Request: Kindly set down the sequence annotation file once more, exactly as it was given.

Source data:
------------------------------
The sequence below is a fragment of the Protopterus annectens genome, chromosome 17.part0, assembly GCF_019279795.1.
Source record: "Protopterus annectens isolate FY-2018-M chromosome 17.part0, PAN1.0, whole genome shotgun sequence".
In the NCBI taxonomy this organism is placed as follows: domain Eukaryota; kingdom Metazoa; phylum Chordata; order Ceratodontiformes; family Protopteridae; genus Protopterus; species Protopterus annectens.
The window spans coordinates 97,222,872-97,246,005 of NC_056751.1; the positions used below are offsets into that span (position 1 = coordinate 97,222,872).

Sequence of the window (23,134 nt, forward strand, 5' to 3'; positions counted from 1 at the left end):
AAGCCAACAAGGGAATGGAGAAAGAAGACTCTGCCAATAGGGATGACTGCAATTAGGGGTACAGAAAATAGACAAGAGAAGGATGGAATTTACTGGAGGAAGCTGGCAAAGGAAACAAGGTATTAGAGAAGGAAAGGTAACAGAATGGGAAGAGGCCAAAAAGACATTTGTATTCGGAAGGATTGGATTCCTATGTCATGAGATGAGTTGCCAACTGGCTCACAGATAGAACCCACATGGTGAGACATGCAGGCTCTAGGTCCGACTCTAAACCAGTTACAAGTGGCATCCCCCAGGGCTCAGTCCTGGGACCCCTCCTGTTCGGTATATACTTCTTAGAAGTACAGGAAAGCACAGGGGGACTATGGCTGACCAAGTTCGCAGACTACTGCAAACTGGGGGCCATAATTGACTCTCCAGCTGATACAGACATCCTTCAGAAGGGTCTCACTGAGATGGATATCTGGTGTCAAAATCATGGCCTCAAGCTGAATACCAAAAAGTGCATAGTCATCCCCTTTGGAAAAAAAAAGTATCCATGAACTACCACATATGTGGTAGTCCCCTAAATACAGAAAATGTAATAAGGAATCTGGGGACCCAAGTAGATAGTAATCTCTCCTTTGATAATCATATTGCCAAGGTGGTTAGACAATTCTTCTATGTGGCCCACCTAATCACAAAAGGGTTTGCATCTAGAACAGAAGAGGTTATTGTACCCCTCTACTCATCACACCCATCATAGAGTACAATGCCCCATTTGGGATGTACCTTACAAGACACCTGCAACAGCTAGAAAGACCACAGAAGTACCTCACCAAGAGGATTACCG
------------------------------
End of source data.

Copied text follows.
The sequence below is a fragment of the Protopterus annectens genome, chromosome 17.part0, assembly GCF_019279795.1.
Source record: "Protopterus annectens isolate FY-2018-M chromosome 17.part0, PAN1.0, whole genome shotgun sequence".
In the NCBI taxonomy this organism is placed as follows: domain Eukaryota; kingdom Metazoa; phylum Chordata; order Ceratodontiformes; family Protopteridae; genus Protopterus; species Protopterus annectens.
The window spans coordinates 97,222,872-97,246,005 of NC_056751.1; the positions used below are offsets into that span (position 1 = coordinate 97,222,872).

Sequence of the window (23,134 nt, forward strand, 5' to 3'; positions counted from 1 at the left end):
AAGCCAACAAGGGAATGGAGAAAGAAGACTCTGCCAATAGGGATGACTGCAATTAGGGGTACAGAAAATAGACAAGAGAAGGATGGAATTTACTGGAGGAAGCTGGCAAAGGAAACAAGGTATTAGAGAAGGAAAGGTAACAGAATGGGAAGAGGCCAAAAAGACATTTGTATTCGGAAGGATTGGATTCCTATGTCATGAGATGAGTTGCCAACTGGCTCACAGATAGAACCCACATGGTGAGACATGCAGGCTCTAGGTCCGACTCTAAACCAGTTACAAGTGGCATCCCCCAGGGCTCAGTCCTGGGACCCCTCCTGTTCGGTATATACTTCTTAGAAGTACAGGAAAGCACAGGGGGACTATGGCTGACCAAGTTCGCAGACTACTGCAAACTGGGGGCCATAATTGACTCTCCAGCTGATACAGACATCCTTCAGAAGGGTCTCACTGAGATGGATATCTGGTGTCAAAATCATGGCCTCAAGCTGAATACCAAAAAGTGCATAGTCATCCCCTTTGGAAAAAAAAAGTATCCATGAACTACCACATATGTGGTAGTCCCCTAAATACAGAAAATGTAATAAGGAATCTGGGGACCCAAGTAGATAGTAATCTCTCCTTTGATAATCATATTGCCAAGGTGGTTAGACAATTCTTCTATGTGGCCCACCTAATCACAAAAGGGTTTGCATCTAGAACAGAAGAGGTTATTGTACCCCTCTACTCATCACACCCATCATAGAGTACAATGCCCCATTTGGGATGTACCTTACAAGACACCTGCAACAGCTAGAAAGACCACAGAAGTACCTCACCAAGAGGATTACCG